Onward, now, with Topic 2, and those articles which pertains to career (and work, and job. In case one has forgotten the difference between these three: One is perceived as +∑, one is 0∑, and the third is -∑. The task of distinguishing among the three I will leave as an exercise for the reader, unless you make it to the end of this post.)
There were also a number of subcategories that could be recognized under this heading. The most popular by far was Bosses, which is probably connected with the Gallup research that shows that 1), 80% of people who leave their jobs say it was primarily due to their boss, and 2), about 70% of Americans overall are unhappy at their place of employment (that is, career, work, or job).
“7 Signs It’s Time to Un-follow a Leader” (Mike Henry Sr., Switch & Shift, 5 May 2014). For many of us, we will “give our best energy to people we admire pursuing a purpose we desire” and will be glad to pitch in. But when the person or purpose fails to measure up, what happens? If the leader is honest and upfront, we can continue to be inspired; if they are not, we begin to feel manipulated. What behaviors are red flags that it is time to choose to un-follow a leader? Mike Henry provides as short list of 7 (deadly) signs that something is amiss.
“The 5 Signs of a Bad Leader” (Katie Mehnert, LinkedIn, 26 May 2014). One of the facts of life is that not everyone is created with equal skills, talents, interests, nor perhaps endowed with the motivation to maximize any of these. The same goes for leaders: “Not all leaders are created equal” (which, given the above research results, should come as no surprise). In addition to 5 signs that have a lot in common with Mike Henry’s 7 signs (above), Katie Mehnert gives a sample of 5 potential outcomes that can alter the situation, one of which is certainly under our control.
“5 Signs That Your Job is Absolutely the Wrong One” (Marla Gottschalk, The Office Blend, 9 February 2014). Ok, I didn’t say the article titles would be revolutionary or thought provoking, just the content. Marla’s post focuses more on the work environment and culture, which may or may not include/or be caused by a boss, and our subsequent responses. Being honest and paying attention to these responses can be instrumental in retaking control of our careers and work. (But I suspect not for those who just have “jobs.”)
“How to Spot a Bad Boss Before You Start a New Job” (Sam Manna, LinkedIn, 25 August 2014). Not a scenario we typically think of when interviewing for a job, especially early on in our careers. Later in life, we are probably more tuned in. While there are very few realistic ways accessible to us through which we can discern the quality of leadership in a potential new boss, (besides hoping to see a public display of forced ranking results in HR), there are behaviors that can prove enlightening. This is a good short discussion of what to look for, especially for those of us who, for one reason or another, naively assume(d) that “since (s)he’s the boss, (s)he must be good at what (s)he does.”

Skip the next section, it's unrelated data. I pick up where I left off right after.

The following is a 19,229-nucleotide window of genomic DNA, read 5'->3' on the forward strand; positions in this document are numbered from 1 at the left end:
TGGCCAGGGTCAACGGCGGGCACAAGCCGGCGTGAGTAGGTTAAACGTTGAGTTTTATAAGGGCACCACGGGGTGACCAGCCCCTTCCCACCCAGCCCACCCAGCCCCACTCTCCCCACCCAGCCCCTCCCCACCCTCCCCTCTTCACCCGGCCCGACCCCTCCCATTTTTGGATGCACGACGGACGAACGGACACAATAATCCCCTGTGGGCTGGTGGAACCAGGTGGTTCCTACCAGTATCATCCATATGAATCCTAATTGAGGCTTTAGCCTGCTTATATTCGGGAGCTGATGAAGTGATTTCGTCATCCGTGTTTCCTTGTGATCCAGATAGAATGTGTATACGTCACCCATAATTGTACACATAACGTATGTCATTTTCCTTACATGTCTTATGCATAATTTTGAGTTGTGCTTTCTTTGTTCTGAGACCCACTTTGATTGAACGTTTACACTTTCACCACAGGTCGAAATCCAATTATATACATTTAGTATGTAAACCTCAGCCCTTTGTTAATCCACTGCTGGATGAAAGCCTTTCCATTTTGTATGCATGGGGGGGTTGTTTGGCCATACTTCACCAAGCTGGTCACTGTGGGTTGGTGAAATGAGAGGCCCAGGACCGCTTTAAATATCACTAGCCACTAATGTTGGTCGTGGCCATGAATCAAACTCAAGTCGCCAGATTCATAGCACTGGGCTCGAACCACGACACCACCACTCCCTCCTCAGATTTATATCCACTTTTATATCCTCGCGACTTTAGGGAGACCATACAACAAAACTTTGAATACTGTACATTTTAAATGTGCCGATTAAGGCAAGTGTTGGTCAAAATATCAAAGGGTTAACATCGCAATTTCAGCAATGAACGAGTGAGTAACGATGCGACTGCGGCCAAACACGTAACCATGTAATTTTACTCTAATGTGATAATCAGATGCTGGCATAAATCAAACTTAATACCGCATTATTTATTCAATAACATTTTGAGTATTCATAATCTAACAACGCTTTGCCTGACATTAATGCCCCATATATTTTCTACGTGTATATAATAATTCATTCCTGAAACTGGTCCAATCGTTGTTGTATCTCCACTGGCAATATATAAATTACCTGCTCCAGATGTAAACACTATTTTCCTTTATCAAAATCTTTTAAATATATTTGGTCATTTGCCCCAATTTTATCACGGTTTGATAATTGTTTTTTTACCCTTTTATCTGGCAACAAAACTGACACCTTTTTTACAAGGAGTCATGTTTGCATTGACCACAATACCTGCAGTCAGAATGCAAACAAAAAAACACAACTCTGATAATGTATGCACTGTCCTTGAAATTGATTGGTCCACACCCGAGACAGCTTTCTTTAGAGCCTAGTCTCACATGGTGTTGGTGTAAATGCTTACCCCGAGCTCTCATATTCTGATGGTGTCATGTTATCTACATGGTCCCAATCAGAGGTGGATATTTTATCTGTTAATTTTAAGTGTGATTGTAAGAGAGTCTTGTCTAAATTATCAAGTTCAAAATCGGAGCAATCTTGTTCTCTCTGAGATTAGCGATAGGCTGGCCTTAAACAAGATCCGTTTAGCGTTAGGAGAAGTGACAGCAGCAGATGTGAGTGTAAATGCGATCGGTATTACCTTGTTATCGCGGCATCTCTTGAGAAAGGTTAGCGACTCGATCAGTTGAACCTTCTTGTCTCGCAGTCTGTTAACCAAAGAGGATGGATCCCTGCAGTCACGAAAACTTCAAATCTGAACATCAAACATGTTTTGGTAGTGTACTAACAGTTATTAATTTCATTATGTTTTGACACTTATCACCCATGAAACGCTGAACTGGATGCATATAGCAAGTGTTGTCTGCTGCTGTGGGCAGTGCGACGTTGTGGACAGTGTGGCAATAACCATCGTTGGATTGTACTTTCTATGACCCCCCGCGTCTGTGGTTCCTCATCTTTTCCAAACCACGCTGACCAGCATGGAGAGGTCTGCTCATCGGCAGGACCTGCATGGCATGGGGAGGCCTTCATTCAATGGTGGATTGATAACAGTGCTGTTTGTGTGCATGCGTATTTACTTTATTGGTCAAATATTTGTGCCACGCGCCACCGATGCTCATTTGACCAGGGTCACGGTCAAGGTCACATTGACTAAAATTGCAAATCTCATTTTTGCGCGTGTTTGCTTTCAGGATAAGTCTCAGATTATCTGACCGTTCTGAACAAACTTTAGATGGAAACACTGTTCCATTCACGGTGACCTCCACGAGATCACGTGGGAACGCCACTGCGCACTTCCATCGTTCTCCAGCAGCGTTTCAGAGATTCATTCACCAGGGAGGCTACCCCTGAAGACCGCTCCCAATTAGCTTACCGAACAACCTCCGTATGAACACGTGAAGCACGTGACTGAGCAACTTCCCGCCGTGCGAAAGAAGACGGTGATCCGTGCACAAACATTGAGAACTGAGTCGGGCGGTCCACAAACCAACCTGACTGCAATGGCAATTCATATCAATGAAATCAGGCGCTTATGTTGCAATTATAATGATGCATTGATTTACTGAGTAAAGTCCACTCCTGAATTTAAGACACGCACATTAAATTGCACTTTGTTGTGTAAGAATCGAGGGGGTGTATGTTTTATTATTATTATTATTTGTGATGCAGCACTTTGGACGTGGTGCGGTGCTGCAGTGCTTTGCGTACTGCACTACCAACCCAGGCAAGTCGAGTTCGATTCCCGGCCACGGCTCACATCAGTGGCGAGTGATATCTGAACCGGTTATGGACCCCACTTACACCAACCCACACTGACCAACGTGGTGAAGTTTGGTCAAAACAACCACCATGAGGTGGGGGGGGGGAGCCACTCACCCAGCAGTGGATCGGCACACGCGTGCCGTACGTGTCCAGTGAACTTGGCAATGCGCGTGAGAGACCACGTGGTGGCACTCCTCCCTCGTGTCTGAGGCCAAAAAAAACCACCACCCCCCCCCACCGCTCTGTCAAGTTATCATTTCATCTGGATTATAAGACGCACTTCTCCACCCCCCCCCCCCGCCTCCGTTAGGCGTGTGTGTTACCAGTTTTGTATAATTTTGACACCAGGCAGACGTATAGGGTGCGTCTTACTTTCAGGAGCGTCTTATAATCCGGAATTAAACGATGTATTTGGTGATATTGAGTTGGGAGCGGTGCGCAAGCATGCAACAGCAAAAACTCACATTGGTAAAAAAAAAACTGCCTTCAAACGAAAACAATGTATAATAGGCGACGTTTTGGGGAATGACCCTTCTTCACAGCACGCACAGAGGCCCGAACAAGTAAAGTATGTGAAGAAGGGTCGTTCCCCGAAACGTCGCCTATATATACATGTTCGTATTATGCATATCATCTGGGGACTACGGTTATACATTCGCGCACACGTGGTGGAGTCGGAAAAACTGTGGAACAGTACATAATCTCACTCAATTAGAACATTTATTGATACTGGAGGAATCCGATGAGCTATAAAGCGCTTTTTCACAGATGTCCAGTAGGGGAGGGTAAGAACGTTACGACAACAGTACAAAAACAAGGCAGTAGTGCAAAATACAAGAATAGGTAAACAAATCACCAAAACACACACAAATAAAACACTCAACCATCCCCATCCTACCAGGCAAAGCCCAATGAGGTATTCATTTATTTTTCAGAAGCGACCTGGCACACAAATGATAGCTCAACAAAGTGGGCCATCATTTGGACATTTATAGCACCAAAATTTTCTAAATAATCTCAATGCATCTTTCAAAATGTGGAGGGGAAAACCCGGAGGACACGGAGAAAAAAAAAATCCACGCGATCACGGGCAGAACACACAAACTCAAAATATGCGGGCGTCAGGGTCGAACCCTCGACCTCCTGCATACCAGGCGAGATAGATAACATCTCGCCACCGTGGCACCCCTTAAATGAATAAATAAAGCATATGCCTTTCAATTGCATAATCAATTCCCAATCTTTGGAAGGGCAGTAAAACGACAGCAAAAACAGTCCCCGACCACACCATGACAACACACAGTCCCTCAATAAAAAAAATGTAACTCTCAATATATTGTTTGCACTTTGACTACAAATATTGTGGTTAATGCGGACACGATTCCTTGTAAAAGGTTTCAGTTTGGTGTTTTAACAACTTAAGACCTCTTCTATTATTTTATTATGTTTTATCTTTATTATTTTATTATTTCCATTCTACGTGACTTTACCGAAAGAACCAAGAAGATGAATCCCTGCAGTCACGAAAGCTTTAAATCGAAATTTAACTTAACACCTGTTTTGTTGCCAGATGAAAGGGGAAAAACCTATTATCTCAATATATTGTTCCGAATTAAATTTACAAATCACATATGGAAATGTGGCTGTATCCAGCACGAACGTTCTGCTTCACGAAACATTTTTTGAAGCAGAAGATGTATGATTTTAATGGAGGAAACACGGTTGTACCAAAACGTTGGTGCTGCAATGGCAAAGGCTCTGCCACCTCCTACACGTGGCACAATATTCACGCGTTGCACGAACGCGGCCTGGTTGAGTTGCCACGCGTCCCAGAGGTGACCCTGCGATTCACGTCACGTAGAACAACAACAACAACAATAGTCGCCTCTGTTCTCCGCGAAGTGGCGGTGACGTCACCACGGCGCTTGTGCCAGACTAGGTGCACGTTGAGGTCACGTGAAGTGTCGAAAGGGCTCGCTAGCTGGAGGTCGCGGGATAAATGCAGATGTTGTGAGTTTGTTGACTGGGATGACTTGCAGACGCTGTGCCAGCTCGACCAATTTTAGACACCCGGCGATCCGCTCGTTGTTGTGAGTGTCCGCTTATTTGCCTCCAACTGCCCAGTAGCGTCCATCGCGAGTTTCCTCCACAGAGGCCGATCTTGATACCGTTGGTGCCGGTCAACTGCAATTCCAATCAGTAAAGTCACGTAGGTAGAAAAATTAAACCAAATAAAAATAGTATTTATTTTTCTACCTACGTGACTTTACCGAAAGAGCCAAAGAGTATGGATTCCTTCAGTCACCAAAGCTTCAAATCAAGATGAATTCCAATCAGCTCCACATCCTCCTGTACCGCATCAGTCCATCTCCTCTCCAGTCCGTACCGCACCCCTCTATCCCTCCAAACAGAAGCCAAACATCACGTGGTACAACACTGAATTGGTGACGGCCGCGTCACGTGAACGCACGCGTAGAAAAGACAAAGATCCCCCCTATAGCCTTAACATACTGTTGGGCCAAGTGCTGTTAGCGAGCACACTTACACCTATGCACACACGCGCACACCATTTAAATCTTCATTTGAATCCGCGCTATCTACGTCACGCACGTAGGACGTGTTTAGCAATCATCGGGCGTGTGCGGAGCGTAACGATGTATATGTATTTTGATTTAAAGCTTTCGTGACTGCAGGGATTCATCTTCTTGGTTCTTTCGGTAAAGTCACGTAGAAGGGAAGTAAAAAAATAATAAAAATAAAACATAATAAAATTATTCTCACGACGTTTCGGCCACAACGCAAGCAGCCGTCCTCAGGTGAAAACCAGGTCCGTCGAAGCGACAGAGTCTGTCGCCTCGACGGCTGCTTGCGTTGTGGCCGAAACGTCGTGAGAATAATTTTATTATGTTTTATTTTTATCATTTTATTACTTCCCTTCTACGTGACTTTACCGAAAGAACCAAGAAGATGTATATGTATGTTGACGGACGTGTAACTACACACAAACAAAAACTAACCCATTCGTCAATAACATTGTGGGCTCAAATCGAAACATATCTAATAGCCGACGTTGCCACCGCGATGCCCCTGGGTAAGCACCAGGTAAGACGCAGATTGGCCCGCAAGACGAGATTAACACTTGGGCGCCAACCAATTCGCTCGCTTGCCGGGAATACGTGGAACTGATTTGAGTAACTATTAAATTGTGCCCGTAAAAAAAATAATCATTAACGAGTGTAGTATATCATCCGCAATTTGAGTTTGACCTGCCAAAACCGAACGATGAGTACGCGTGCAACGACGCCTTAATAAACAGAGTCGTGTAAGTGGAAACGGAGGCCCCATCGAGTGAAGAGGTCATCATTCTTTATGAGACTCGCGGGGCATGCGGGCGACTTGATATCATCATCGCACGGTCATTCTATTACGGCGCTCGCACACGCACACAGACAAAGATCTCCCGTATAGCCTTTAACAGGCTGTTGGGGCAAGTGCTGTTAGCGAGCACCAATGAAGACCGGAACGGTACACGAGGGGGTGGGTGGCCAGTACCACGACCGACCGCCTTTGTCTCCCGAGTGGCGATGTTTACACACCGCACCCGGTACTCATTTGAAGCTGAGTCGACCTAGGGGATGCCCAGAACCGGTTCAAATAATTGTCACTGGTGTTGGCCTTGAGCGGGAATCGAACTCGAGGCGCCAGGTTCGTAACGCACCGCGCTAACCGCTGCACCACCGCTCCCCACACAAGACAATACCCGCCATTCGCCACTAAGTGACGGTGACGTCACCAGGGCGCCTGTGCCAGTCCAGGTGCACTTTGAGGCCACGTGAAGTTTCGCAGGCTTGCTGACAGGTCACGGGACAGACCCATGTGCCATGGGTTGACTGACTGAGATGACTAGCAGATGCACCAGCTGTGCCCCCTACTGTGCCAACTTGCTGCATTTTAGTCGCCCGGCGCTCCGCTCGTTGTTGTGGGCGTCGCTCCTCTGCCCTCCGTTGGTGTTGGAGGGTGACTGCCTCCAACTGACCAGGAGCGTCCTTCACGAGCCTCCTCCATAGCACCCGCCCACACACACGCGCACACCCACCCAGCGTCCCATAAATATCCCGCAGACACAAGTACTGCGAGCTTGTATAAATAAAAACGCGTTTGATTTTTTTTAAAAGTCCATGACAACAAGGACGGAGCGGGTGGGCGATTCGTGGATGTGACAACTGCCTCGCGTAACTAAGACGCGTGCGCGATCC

Now, on to more positive approaches. If you are striving to grow to be a great if not good leader, take these to heart. If you are a millennial, you might also consider a tattoo.
“8 Qualities That Make Great Bosses Unforgettable” (Jeff Haden, LinkedIn, 26 August 2014). Yes, I too was hoping for better titles when we got to the positive stuff, but alas. In any case, here is a sampling of Less Common but Highly Desirable Behaviors more often exhibited by great bosses and leaders. It will probably be helpful to brush up on this list before getting to The Article on Great Leadership Under Crisis (below, under On Leadership).
“The Three Qualities of People I Most Enjoy Working With” (Jeff Weiner, LinkedIn, 24 August 2014). Ok, considerable improvement in the title here as the number of Qualities is actually spelled out… Weiner is the CEO at LinkedIn (thus: chops!) and in typical CEO fashion cuts to the chase – here it’s to focus on the really big behaviors that go a considerable way to defining the culture in which achievers thrive: Dream Big; Get S**t Done; Know How to Have Fun. When pondering my life, I can’t underestimate the importance of that last aspect (after you’ve accomplished the first two).
Bigger than just Bosses is the larger topic of Leadership: